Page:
Few would argue that the core of legal business development is… relationships. How you build them, nurture them and value them is the difference between lawyers who are serious about building a successful practice and others who just give it lip service. Inc. Magazine contributor Minda Zetlin looks inside the success of Mobile Deluxe, a tremendously successful gaming company, to examine founder, Josh Hartwell’s secrets to becoming a master relationship builder. Zetlin explains…

How did Hartwell launch a successful mobile gaming company–with no outside funding–five years before Apple opened the App Store? Before he launched, he used his connections to get a commitment from the then-largest game publisher.

He made those connections by becoming a master relationship builder. Here’s how it’s done:

1. Never miss a chance to widen your circles. ‘When you’re starting out, the best approach is to do a great job, but don’t limit your interests to what you’re doing,’ Hartwell advises. ‘Every relationship should help form concentric circles around you and further help you expand beyond your comfort zone.’

2. Treat every relationship like it matters–because it does. That means not only customers and bosses but also the people who work for you and the people who are trying to sell you something or are asking for your help. ‘People who are your peers or may be reporting to you today will rise through the ranks and may become decision makers at other companies,’ Hartwell notes.

3. Build relationships with as many different types of people as you can. Learn this skill as fast and as early in your career as possible, Hartwell says. ‘In games, system developers are different from programmers, who are different from artists, who are different from marketing people, and within those groups people are very different. Make it a practice early on not to just focus on the people with whom you’re comfortable. Find out about other types of people and how to have relationships with them.’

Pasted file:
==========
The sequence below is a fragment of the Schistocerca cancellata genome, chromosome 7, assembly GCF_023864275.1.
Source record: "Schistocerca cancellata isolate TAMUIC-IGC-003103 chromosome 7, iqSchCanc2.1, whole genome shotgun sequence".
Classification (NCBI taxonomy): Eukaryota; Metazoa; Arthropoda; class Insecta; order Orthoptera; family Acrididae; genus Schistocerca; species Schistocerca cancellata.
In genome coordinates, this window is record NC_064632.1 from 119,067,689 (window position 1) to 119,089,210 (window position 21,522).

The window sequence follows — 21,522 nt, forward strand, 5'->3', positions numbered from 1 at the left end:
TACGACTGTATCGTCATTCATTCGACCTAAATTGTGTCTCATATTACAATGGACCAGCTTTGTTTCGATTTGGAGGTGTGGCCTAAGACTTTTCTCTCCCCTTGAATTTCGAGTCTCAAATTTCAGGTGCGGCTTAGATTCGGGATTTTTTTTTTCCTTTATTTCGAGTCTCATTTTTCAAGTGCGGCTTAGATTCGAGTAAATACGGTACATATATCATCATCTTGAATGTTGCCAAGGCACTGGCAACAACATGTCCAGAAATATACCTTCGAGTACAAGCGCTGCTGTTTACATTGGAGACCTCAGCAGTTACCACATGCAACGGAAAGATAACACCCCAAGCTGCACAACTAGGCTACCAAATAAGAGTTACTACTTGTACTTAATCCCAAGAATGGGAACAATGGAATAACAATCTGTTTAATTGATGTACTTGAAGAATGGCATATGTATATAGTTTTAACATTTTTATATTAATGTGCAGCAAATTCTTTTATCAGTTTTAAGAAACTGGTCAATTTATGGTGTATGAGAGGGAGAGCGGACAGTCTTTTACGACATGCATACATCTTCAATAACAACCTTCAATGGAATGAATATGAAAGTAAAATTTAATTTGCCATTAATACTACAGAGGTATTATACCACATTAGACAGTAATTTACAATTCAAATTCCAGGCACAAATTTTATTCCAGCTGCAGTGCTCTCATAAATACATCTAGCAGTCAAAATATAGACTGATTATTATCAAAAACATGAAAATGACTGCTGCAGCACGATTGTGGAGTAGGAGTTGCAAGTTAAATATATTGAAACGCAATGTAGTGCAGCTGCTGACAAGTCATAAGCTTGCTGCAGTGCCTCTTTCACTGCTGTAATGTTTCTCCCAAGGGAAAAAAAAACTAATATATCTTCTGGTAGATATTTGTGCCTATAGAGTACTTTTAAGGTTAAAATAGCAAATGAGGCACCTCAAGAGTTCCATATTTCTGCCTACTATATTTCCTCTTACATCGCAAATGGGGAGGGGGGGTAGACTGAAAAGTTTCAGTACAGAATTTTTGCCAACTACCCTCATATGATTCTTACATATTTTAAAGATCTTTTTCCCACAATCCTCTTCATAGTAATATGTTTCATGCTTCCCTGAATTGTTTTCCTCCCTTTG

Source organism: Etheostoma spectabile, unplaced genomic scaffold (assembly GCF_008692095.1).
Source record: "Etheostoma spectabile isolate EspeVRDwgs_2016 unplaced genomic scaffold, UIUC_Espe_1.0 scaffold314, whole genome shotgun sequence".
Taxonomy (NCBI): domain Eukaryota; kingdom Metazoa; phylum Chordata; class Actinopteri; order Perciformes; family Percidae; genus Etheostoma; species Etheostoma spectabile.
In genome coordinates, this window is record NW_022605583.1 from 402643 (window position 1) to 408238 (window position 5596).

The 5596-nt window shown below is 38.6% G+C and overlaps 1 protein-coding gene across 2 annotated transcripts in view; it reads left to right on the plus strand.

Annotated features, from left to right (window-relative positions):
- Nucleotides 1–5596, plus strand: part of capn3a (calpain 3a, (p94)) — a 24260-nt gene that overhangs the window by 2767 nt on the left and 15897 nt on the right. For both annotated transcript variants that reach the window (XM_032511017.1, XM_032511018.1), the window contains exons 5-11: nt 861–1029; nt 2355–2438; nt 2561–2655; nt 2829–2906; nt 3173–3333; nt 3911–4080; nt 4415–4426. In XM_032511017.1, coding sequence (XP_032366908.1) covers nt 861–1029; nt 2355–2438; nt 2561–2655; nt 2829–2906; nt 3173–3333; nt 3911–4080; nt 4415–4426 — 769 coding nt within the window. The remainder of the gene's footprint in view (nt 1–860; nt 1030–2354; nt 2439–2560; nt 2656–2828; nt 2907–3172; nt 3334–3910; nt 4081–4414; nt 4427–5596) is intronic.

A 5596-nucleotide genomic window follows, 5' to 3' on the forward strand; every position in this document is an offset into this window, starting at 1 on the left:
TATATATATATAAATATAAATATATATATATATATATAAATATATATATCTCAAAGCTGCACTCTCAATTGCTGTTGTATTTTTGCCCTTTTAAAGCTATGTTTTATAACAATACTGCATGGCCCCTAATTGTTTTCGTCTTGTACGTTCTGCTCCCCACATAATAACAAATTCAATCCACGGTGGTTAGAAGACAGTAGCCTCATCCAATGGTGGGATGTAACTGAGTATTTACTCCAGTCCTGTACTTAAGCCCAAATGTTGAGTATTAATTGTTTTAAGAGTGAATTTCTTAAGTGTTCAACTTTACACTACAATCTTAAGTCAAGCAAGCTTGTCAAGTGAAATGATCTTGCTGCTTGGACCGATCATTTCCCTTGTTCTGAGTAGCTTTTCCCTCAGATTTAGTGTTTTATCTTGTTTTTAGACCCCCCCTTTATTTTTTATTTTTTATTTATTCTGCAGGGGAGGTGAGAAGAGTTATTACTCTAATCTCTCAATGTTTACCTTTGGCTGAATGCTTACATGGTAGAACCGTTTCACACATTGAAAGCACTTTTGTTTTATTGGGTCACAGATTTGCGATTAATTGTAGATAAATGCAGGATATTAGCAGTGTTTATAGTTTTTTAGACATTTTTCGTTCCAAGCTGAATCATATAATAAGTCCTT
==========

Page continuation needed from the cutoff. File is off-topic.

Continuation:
4. Be persistent–but not too persistent. ‘Relationship gauging’ is Hartwell’s term for finding that delicate balance between being effectively persistent and obnoxiously pushy. The best way to tell if you’ve gone too far is by watching someone’s body language when you meet in person. Early on, he says, some people he had contacted too often made it clear from their reactions on first meeting him that they were already displeased. ‘That helps you figure out where the line is,’ he says now. On the other hand, it’s important to follow up a first contact attempt. ‘You’re not being persistent enough if you get no reply and don’t follow up,’ he says. ‘Don’t ever assume one message to a person is enough, and there are not many cases where two is too many.’ Past that, it depends on the person and on how long you wait between follow-ups, he says.

Hartwell’s method isn’t “rocket science.” What it is, is a mind-set. Many times I have clients tell me that they can’t start their practice until they have a website. In my book that is never the first step. The first thing to do is start making phone calls and building relationships. And as Hartwell did…make that a habit.